fall 2013

A Fighter Pilot and Researcher of Nanometer Threads

...continued from previous page.

D.'s first course was in chemistry, and although he hadn't yet decided exactly which direction he would follow (that would come later), he decided to major in natural sciences. D. completed his undergraduate studies in four and a half years, shortly after he completed his compulsory service. With one of his subjects -- disciplinary mathematics -- he was able to study with his sister, who had also begun her studies at OUI while doing her military service.

Upon completion of his undergraduate degree, D. applied to the Weizmann Institute, the Technion and Tel Aviv University. When the acceptance from Weizmann Institute arrived in the mail, D. did not hesitate and immediately accepted. He liked the idea of learning in such an outstanding academic environment and also that he would not have to initially declare in which field of chemistry he wanted to focus. D. started out in research, completed his graduate degree and continued towards his doctorate also at Weizmann Institute.

D.'s research is in nano-technology, where he is responsible for organizing the research on single dimensional elements -- in this case, nanometer threads which are exceedingly narrow and conned to tens of nanometer threads. Because of their narrow width they are considered single dimensional, in other words a thread whose single dimension is its length with no width. Why is this important? "These threads are used in the manufacture of blue led lights -- which has great significance in the field of lighting and in radar electronics in the military."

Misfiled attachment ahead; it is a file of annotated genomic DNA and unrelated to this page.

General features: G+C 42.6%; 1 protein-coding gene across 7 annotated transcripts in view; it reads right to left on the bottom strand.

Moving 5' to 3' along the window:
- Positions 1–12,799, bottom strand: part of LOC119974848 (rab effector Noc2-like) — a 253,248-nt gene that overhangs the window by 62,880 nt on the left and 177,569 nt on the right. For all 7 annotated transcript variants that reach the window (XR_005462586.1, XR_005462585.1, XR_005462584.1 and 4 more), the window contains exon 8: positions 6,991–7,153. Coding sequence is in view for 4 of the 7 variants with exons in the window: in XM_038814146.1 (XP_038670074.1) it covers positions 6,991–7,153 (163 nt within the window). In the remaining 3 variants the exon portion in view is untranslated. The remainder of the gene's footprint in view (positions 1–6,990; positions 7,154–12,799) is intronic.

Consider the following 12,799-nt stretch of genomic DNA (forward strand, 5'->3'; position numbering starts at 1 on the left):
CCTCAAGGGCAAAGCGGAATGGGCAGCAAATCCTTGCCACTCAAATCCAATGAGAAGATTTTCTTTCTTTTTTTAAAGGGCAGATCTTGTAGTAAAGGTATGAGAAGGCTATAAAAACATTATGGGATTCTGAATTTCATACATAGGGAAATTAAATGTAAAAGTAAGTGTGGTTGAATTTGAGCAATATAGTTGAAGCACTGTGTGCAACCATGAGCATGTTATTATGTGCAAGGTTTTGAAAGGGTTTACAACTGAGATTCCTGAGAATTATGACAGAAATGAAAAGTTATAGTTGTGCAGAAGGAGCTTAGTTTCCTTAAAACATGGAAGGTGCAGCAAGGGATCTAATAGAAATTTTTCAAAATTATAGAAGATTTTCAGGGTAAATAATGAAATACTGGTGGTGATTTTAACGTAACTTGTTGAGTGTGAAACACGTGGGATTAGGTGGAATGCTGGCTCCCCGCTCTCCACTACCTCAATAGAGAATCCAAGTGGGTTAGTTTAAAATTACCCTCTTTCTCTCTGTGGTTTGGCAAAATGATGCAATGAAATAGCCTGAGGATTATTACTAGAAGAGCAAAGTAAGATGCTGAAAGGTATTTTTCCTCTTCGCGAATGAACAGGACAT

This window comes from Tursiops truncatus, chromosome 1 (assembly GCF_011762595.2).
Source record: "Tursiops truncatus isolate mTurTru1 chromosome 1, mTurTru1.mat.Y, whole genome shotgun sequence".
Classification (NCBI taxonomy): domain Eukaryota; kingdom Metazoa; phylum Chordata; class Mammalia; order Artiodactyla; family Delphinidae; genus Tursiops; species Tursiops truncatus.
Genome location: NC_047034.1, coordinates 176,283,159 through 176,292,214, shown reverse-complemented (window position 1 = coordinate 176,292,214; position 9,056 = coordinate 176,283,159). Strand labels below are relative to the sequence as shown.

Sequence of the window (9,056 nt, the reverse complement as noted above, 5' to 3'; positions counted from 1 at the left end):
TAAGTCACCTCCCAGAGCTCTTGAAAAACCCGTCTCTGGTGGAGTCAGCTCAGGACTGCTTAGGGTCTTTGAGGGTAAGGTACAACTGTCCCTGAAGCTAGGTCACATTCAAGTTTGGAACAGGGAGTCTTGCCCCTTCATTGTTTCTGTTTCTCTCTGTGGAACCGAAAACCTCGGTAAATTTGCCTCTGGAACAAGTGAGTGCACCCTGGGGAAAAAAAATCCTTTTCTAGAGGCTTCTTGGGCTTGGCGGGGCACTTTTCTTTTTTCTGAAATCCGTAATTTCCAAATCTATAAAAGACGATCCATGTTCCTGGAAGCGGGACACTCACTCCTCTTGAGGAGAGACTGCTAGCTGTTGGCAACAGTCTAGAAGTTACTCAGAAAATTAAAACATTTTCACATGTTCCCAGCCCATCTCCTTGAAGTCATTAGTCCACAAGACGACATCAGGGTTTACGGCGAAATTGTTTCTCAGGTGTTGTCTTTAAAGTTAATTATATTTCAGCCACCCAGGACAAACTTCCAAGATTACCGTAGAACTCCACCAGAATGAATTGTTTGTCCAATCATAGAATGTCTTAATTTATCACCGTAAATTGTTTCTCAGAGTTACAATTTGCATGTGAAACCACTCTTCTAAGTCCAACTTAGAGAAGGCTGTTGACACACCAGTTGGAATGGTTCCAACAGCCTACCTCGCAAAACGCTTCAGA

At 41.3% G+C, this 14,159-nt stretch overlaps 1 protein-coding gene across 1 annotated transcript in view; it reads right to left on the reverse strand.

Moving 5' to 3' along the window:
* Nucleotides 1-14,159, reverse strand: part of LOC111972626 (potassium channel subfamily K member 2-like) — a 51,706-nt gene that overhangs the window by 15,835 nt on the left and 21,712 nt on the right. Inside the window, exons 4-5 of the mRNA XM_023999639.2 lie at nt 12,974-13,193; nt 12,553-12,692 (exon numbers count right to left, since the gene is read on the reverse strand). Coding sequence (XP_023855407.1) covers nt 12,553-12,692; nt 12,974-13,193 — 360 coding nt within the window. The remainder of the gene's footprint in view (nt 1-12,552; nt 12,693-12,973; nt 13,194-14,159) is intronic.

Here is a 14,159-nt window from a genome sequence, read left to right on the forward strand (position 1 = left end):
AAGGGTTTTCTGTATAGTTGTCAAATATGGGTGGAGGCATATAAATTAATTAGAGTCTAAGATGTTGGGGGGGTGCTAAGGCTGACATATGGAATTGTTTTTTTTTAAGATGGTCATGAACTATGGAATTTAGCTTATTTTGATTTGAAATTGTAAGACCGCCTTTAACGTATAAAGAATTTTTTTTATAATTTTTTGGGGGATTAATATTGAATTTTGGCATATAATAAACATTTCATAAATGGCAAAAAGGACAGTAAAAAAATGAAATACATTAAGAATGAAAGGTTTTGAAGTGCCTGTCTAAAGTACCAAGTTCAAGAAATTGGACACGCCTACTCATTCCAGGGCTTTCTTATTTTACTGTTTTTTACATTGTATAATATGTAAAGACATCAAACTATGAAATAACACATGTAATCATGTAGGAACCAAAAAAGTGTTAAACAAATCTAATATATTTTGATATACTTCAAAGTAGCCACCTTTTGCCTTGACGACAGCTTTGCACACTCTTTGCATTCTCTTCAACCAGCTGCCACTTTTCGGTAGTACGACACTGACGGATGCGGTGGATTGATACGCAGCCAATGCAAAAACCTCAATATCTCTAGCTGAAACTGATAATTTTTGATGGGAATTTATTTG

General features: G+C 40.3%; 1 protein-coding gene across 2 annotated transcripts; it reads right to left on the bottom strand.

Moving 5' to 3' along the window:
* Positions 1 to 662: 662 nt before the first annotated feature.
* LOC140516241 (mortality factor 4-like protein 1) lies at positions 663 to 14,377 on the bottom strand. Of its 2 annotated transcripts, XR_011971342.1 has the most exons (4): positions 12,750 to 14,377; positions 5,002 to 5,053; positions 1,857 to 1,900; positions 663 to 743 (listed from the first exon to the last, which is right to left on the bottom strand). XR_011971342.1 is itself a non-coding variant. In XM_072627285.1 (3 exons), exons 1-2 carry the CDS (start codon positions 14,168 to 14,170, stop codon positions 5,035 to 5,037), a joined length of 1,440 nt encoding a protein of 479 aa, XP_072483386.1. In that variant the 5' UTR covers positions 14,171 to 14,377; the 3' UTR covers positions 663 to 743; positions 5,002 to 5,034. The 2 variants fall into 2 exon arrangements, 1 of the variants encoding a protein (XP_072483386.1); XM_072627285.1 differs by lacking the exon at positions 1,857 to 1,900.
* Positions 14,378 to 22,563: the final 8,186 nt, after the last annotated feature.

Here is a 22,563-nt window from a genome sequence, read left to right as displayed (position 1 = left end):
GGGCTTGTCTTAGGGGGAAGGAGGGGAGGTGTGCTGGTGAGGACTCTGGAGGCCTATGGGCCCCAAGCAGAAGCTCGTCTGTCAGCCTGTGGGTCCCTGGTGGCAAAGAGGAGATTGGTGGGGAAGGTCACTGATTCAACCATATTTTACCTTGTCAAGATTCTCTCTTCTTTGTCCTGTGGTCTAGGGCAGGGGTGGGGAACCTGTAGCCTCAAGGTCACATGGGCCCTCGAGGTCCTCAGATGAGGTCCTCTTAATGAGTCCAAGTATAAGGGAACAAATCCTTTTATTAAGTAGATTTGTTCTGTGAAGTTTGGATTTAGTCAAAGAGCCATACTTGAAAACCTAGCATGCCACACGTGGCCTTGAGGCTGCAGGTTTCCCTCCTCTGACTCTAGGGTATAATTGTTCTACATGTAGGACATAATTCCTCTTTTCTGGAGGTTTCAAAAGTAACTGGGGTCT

D.'s suggested thesis paper reads as follows: "Directed Growth of Horizontal Nano-Threads." In essence, the idea is to create order in the imbroglio of nano-threads. Many people have manufactured nano-threads, but few have succeeded in transforming them into profitable enterprises. The reason is the standard manufacturing process of nano-threads results in an entanglement of threads which cannot be distinguished from one another. If you want to work with them, you must take each thread separately, stretch it and line up the ends with the contacts in order to use them industrially, such as for a transistor. The problem is when manufacturing a computer, you need not one thread, but a billion such threads, and performing this task a billion times is unprofitable.

"In our research group," D. explains, "we succeeded in reaching a situation whereby the threads were organized from the outset like good little soldiers, or like the teeth of a comb one alongside the other. All you have to do is to glue one common contact to one of the sides of the lines of threads and the second contact to the other side -- and therefore to take advantage of all the threads at once."

The article was published in the prestigious journal Science. The article made quite a few waves, and the research was considered to be breakthrough. "The secret behind our discovery lies in the surface on which we grew the threads. The surface was made from crystal different from that of the threads, and this lack of commonality between the two types of crystals caused the threads that were manufactured to prefer to 'cooperate' in one direction."

D.'s name is the lead name in the article which appeared in Science. His plans for the future include research, even after he finishes his doctorate, which should be shortly.

On hindsight, how do you view your time at the Open University?

"It was an excellent experience for me. After the last laboratory class, I saw that located right near my lab there was a bank of telephone operators who are always available to answer questions from the students, no matter what the problem. I went in one day to say thank-you, because they were always willing to help and did so happily and efficiently. After having encountered so many other telephone centers, where inefficiency and apathy reigns, the center at OUI was a breath of fresh air. For me the Open University of Israel is an organization that does everything in its power to help the student -- from the telephone operators to the quality of the faculty -- and this is simply wonderful."

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